Giving back to Lithuania for the Kazickas Family Foundation is a long-standing family tradition. By example, Jurate’s mother, Alexandra Kalvenas Kazickas, showed her commitment to the preservation of the Lithuanian language for young people growing up in the United States by establishing the first heritage school on Long Island, New York. It was founded in 2006 and named Alexandra Kazickas Lithuanian Saturday School. (AKLS). AKLS works “to foster young American Lithuanians’ (immigrants or children of the immigrants) love for the Lithuanian language, traditions and culture, to encourage their love for Lithuania, to develop their creativity.”

In describing the long term aims of the Kazickas Family Foundation, here’s what Jurate had to say: “We aim to educate children about their rights and responsibilities, inform about prevention of child abuse and promote information about it, improve employee skills that directly or indirectly interact with project participation.”

In addition, she explained that the primary objective of the Youth Can Program, in particular, is to emphasize “the positive influence that sports can bring to the lives of young people, to use their talents to motivate and seek the best possible results, not only in sports, but in their personal lives.”

Among the many initiatives that the Kazickas Family Foundation have supported are Lithuania’s 100 Year Celebration of Independence which was kicked off at the JW Marriott Essex House Hotel in New York with the participation of Lithuanian diplomats such as the Lithuanian Consul General in New York, representatives of the European Union, the Permanent Representatives of Lithuania, Latvia, and Estonia to the United Nations, members of Lithuanian non-governmental organizations, and others.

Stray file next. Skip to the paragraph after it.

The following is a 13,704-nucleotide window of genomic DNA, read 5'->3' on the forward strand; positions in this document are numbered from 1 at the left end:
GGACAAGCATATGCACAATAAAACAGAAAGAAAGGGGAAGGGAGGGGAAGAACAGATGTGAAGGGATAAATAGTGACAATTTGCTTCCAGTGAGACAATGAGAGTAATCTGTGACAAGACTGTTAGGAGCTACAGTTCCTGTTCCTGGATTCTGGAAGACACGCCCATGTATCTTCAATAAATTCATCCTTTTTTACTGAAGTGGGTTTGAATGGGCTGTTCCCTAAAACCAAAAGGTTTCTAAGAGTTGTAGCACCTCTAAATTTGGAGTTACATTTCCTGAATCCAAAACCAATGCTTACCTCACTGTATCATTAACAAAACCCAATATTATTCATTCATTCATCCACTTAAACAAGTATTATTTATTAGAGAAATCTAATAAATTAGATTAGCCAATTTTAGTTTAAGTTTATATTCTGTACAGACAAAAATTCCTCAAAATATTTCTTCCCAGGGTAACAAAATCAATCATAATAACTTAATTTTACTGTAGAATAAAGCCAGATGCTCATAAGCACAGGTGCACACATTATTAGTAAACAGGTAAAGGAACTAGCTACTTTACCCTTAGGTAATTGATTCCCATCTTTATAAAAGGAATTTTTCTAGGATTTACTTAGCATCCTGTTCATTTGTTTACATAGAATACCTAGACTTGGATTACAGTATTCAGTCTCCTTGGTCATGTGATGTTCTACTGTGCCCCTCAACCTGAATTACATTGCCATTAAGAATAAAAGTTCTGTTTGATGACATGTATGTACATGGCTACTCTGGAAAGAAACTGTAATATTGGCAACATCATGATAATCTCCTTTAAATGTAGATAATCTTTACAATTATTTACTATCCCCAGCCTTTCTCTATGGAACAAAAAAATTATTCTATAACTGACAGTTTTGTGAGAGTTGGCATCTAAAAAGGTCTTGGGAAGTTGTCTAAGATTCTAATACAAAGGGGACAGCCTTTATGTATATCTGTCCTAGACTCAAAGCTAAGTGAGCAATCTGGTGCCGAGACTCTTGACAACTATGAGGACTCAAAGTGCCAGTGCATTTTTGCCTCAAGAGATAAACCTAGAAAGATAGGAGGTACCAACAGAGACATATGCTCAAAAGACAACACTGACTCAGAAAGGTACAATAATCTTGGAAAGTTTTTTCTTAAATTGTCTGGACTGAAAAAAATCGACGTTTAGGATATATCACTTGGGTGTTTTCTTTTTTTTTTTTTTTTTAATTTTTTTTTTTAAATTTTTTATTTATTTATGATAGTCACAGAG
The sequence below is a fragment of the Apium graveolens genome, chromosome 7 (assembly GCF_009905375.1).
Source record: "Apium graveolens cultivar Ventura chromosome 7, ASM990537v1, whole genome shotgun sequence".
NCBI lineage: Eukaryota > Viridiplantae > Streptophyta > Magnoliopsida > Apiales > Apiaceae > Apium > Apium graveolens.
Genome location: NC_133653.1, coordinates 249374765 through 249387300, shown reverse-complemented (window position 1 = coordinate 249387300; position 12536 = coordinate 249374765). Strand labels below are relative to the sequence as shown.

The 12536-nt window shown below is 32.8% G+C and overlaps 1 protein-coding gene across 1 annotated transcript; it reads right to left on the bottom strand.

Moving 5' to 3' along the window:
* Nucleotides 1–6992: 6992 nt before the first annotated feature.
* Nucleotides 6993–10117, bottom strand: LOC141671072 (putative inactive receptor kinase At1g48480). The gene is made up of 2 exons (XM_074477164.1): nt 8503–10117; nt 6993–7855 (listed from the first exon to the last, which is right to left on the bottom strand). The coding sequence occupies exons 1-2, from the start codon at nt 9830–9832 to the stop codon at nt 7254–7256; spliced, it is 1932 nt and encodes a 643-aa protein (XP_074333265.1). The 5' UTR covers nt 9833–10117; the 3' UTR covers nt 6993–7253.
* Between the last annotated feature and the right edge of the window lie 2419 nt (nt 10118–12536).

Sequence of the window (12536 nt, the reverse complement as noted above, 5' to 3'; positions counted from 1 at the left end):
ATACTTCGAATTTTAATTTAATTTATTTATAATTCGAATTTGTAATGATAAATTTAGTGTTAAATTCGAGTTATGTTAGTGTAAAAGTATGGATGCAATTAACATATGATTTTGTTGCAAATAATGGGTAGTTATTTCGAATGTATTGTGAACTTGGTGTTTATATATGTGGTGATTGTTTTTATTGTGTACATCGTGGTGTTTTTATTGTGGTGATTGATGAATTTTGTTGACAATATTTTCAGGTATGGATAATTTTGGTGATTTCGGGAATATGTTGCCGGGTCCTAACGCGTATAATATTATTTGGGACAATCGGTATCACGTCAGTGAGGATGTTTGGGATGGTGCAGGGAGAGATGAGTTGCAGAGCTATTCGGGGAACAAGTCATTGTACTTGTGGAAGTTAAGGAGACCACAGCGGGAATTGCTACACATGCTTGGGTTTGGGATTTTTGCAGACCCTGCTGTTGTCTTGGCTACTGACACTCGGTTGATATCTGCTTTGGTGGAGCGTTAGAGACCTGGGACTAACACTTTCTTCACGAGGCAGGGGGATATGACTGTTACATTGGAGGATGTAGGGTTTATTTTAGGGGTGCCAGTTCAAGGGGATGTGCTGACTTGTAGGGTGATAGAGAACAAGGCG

Over the years, the Kazickas Family Foundation has also supported special projects to restore historic buildings, funded Lithuanian exhibitions, sponsored festivals, helped cancer patients and supplied equipment/furniture from Versare to hospitals, while impacting the lives of many young Lithuanians along the way. In general, its focus has been on education, culture, the arts, social welfare, technology, and medicine not only in Lithuania and the United States, but in many other places around the world.

Outside of her current role as the President of the Kazickas Family Foundation, Jurate has remained extremely active in global refugee work, traveling extensively to and reporting from Vietnam to Bosnia to Afghanistan to Rwanda as a journalist. She has worked at The Associated Press in New York, covered the Carter White House, co-authored books on the history of American women and currently sits on several non-profit boards. Jurate also serves on the board of trustees of the Altman/Kazickas Foundation in New York where she lives with her husband, Roger Altman, and has raised three children.

Here is Jurate Kazickas with Sigita Pelickaite, a dance coach in Vilnius, and a volunteer for the Youth Can program at a Kazickas Family Foundation sporting event in January 2019.
Ann Charles
Ann Charles is UN Bureau Chief of "Baltic Review" based in New York City. She covers diplomatic activities at United Nations Headquarters in New York and the world body's work in human rights, education, culture, the environment, and tourism, among other global concerns.

The UN observed a Moment of Silence for the late US President George H.W. Bush.